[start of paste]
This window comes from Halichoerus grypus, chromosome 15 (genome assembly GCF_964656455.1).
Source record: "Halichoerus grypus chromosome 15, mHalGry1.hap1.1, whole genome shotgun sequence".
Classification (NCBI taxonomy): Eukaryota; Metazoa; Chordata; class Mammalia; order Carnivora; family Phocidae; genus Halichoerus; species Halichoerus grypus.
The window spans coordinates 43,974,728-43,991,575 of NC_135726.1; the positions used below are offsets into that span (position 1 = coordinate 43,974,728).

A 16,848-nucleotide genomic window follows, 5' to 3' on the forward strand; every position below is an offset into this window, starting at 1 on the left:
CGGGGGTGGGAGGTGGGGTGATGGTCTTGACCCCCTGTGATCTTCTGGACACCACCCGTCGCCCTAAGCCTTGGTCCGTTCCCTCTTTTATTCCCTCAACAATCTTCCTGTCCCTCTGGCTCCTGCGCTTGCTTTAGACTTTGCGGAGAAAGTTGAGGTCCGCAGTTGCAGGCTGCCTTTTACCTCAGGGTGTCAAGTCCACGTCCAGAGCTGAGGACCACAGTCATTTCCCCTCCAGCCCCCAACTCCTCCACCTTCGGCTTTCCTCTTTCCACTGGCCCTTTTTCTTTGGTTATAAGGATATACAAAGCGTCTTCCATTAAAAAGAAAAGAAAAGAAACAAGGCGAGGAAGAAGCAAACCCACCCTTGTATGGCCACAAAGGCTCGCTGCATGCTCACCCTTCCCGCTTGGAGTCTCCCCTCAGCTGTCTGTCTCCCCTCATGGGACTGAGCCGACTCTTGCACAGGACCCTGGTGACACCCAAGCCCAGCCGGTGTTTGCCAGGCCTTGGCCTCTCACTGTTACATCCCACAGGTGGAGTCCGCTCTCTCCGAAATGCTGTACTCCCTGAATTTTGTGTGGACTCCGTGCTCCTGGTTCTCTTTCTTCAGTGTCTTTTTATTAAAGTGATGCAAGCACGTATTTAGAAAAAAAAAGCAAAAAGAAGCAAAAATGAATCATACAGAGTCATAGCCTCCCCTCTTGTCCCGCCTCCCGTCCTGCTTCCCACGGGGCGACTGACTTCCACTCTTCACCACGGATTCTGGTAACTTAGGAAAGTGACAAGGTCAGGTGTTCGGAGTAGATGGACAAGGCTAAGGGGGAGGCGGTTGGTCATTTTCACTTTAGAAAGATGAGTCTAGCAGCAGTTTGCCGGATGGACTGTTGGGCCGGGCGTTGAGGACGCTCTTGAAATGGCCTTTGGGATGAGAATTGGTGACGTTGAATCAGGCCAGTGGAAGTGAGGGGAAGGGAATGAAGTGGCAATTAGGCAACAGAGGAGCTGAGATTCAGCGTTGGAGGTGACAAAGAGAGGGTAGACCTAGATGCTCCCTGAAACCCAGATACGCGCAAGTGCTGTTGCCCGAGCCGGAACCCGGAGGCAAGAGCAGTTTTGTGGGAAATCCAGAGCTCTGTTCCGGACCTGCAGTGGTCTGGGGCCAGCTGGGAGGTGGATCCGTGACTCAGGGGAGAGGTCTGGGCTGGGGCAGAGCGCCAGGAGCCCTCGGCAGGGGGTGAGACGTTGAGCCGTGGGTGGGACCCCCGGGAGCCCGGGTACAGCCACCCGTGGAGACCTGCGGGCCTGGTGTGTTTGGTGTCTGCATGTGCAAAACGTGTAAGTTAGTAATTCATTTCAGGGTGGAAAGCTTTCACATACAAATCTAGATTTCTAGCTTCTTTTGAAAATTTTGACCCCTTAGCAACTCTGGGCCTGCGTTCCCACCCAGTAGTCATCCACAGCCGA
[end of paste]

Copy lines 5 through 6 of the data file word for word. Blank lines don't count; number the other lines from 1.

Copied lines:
A 16,848-nucleotide genomic window follows, 5' to 3' on the forward strand; every position below is an offset into this window, starting at 1 on the left:
CGGGGGTGGGAGGTGGGGTGATGGTCTTGACCCCCTGTGATCTTCTGGACACCACCCGTCGCCCTAAGCCTTGGTCCGTTCCCTCTTTTATTCCCTCAACAATCTTCCTGTCCCTCTGGCTCCTGCGCTTGCTTTAGACTTTGCGGAGAAAGTTGAGGTCCGCAGTTGCAGGCTGCCTTTTACCTCAGGGTGTCAAGTCCACGTCCAGAGCTGAGGACCACAGTCATTTCCCCTCCAGCCCCCAACTCCTCCACCTTCGGCTTTCCTCTTTCCACTGGCCCTTTTTCTTTGGTTATAAGGATATACAAAGCGTCTTCCATTAAAAAGAAAAGAAAAGAAACAAGGCGAGGAAGAAGCAAACCCACCCTTGTATGGCCACAAAGGCTCGCTGCATGCTCACCCTTCCCGCTTGGAGTCTCCCCTCAGCTGTCTGTCTCCCCTCATGGGACTGAGCCGACTCTTGCACAGGACCCTGGTGACACCCAAGCCCAGCCGGTGTTTGCCAGGCCTTGGCCTCTCACTGTTACATCCCACAGGTGGAGTCCGCTCTCTCCGAAATGCTGTACTCCCTGAATTTTGTGTGGACTCCGTGCTCCTGGTTCTCTTTCTTCAGTGTCTTTTTATTAAAGTGATGCAAGCACGTATTTAGAAAAAAAAAGCAAAAAGAAGCAAAAATGAATCATACAGAGTCATAGCCTCCCCTCTTGTCCCGCCTCCCGTCCTGCTTCCCACGGGGCGACTGACTTCCACTCTTCACCACGGATTCTGGTAACTTAGGAAAGTGACAAGGTCAGGTGTTCGGAGTAGATGGACAAGGCTAAGGGGGAGGCGGTTGGTCATTTTCACTTTAGAAAGATGAGTCTAGCAGCAGTTTGCCGGATGGACTGTTGGGCCGGGCGTTGAGGACGCTCTTGAAATGGCCTTTGGGATGAGAATTGGTGACGTTGAATCAGGCCAGTGGAAGTGAGGGGAAGGGAATGAAGTGGCAATTAGGCAACAGAGGAGCTGAGATTCAGCGTTGGAGGTGACAAAGAGAGGGTAGACCTAGATGCTCCCTGAAACCCAGATACGCGCAAGTGCTGTTGCCCGAGCCGGAACCCGGAGGCAAGAGCAGTTTTGTGGGAAATCCAGAGCTCTGTTCCGGACCTGCAGTGGTCTGGGGCCAGCTGGGAGGTGGATCCGTGACTCAGGGGAGAGGTCTGGGCTGGGGCAGAGCGCCAGGAGCCCTCGGCAGGGGGTGAGACGTTGAGCCGTGGGTGGGACCCCCGGGAGCCCGGGTACAGCCACCCGTGGAGACCTGCGGGCCTGGTGTGTTTGGTGTCTGCATGTGCAAAACGTGTAAGTTAGTAATTCATTTCAGGGTGGAAAGCTTTCACATACAAATCTAGATTTCTAGCTTCTTTTGAAAATTTTGACCCCTTAGCAACTCTGGGCCTGCGTTCCCACCCAGTAGTCATCCACAGCCGA